26. TheSFReader says:

    I wonder how long (and if) my comment will stay here…

    Just a link to a post by Kristine Kathryn Rusch :

    If you wonder who that is, I’d suggest you go and check her credentials on Wikipedia. A,d if you feel the need to cross-check, of course please do.

    • Janet Grant says:

      I read the blog you linked to and found the post showed a lack of understanding about why an agent receives a commission for the life of a publishing contract. Also, some of the language that the post suggests is in most agent’s’ contracts is language I’ve never seen in a representation contract. I found agents painted in the blog post with a broad brush, which is one of the drawbacks of the brevity of blogs. We all tend to write in generalizations about very complex issues. And controversy brings readers to blogs. Just sayin’ …

      • TheSFReader says:

        Thank you for answering as cordially to what I wold have taken as an offense.

        To the point : Can you please explain to ME why an agent would receive a commission for the life of a publishing contract ? Truth to be told, I don’t get it either. (May be because in France, we don’t really have that many agents… )

      • Janet Grant says:

        SFReader, the reason an agent receives a commission for a project as long as that project remains at a publishing house (before rights revert) is because the agent placed that project at the house and continues to stay involved with the marketing and other aspects of that book until it goes out of print. At that point, the agent sees that the rights are returned as the contract specifies. While that might seem a yawning sort of job, it’s surprising how often publishers try to add qualifiers to the rights reversion that the contract disallows. In other words, the agent monitors and cares for the project through its life cycle at a publishing house.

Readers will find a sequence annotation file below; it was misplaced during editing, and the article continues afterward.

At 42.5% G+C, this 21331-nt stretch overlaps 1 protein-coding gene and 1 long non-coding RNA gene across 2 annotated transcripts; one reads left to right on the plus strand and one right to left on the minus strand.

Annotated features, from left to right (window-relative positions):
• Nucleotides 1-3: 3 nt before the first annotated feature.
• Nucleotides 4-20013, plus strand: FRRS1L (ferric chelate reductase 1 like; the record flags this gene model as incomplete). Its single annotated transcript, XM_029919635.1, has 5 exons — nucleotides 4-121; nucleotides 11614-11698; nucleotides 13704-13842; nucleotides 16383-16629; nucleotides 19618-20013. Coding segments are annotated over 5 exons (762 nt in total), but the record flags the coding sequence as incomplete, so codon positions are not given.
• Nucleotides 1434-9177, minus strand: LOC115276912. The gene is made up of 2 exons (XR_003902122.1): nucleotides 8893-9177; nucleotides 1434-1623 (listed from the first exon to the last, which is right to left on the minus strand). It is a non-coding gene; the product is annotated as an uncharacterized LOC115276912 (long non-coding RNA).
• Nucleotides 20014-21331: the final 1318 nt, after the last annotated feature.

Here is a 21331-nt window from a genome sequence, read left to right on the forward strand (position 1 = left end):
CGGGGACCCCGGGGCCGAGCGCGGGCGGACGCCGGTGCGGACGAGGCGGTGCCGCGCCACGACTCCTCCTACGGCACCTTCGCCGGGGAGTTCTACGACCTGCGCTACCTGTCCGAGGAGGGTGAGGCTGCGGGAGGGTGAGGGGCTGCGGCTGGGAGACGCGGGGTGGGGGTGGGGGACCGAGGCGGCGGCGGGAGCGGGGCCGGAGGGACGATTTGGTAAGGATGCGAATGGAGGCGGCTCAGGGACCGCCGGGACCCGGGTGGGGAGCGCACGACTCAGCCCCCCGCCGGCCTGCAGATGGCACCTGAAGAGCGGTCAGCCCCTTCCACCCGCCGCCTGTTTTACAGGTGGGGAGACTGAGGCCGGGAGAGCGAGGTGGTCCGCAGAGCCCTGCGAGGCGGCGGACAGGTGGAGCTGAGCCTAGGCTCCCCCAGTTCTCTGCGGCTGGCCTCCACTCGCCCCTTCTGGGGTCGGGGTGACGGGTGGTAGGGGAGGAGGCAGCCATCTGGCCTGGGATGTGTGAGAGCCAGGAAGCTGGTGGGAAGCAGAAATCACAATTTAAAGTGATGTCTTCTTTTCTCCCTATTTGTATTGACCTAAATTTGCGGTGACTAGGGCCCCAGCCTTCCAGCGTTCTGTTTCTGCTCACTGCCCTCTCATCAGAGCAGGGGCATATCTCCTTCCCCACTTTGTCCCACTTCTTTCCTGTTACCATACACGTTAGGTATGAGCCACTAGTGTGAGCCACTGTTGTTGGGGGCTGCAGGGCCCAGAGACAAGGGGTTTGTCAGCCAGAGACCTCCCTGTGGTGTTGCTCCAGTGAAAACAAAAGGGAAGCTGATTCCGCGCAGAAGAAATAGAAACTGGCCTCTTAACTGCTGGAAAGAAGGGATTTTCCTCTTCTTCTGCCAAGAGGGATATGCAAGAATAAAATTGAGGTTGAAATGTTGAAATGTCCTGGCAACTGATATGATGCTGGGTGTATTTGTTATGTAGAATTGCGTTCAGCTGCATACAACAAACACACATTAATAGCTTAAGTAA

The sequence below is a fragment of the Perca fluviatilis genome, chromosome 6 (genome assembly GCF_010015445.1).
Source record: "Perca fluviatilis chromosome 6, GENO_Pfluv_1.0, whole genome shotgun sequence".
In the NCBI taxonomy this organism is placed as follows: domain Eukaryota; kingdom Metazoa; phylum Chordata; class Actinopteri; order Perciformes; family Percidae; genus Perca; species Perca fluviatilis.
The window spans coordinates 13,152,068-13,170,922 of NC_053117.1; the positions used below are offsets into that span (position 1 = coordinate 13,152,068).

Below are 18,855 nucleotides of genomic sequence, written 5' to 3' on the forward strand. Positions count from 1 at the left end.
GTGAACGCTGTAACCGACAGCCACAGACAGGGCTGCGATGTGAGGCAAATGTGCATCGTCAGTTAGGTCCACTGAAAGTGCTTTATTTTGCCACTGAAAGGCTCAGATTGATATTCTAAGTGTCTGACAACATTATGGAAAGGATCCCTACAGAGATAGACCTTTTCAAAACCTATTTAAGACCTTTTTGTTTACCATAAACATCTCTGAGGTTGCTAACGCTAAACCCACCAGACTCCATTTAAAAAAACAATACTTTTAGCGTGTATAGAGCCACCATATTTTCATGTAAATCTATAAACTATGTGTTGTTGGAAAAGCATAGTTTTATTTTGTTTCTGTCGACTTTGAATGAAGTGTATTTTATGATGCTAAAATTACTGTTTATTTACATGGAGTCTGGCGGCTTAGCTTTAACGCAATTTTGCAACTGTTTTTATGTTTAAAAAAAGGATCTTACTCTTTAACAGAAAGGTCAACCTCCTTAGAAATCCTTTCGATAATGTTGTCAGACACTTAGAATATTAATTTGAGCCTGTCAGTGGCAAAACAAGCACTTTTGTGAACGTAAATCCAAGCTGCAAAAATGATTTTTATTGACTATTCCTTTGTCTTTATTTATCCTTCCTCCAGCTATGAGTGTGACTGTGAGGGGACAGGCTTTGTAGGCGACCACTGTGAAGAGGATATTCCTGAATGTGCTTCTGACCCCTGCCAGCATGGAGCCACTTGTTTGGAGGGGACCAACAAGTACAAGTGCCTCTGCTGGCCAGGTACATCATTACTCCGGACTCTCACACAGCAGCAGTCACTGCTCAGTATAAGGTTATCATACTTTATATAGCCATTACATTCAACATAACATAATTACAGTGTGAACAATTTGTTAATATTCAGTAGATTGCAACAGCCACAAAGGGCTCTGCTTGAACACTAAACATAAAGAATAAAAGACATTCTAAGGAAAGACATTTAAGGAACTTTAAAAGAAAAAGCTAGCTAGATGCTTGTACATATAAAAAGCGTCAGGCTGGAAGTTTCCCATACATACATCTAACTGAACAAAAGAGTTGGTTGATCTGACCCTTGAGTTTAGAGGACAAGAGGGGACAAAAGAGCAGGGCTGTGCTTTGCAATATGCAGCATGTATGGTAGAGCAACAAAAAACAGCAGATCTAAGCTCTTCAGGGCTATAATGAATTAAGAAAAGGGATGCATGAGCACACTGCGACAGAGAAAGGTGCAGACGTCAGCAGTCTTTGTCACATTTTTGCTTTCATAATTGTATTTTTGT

27. PD Singer says:

    Since a copy of the statement should accompany both the 15% check and the 85% check, that should provide all necessary information for the agent to cross check figures. Suggesting that the presence of the other 85% of the money will somehow add information is absurd.

    • Janet Grant says:

      The statements an agent receives with the 15% show numbers that are 15% of the total rather than 100%. So the author and agent actually receive statements that look different. While an agent can check that the 15% is correct, he or she must assume the author’s statements reflect the other 85%.

      • TheSFReader says:

        Then why not have the contract ask for a copy of BOTH sent to both the agent and author ?

      • Janet Grant says:

        Maybe the publisher would be willing to send copies to both. I don’t know since I’ve never been in a position to ask.
        Ultimately the author-agent relationship works because trust exists between the two parties. Many of the questions emanating from this blog indicate a lack of trust. It doesn’t mean the author is stupid or naive to have money sent to the agent, but that the agency has proven to be trustworthy.

  28. Why?

    Why would a writer want to add another delay between getting her money from a publisher?

    Why would a writer not want to take the time to learn to read royalty statements herself?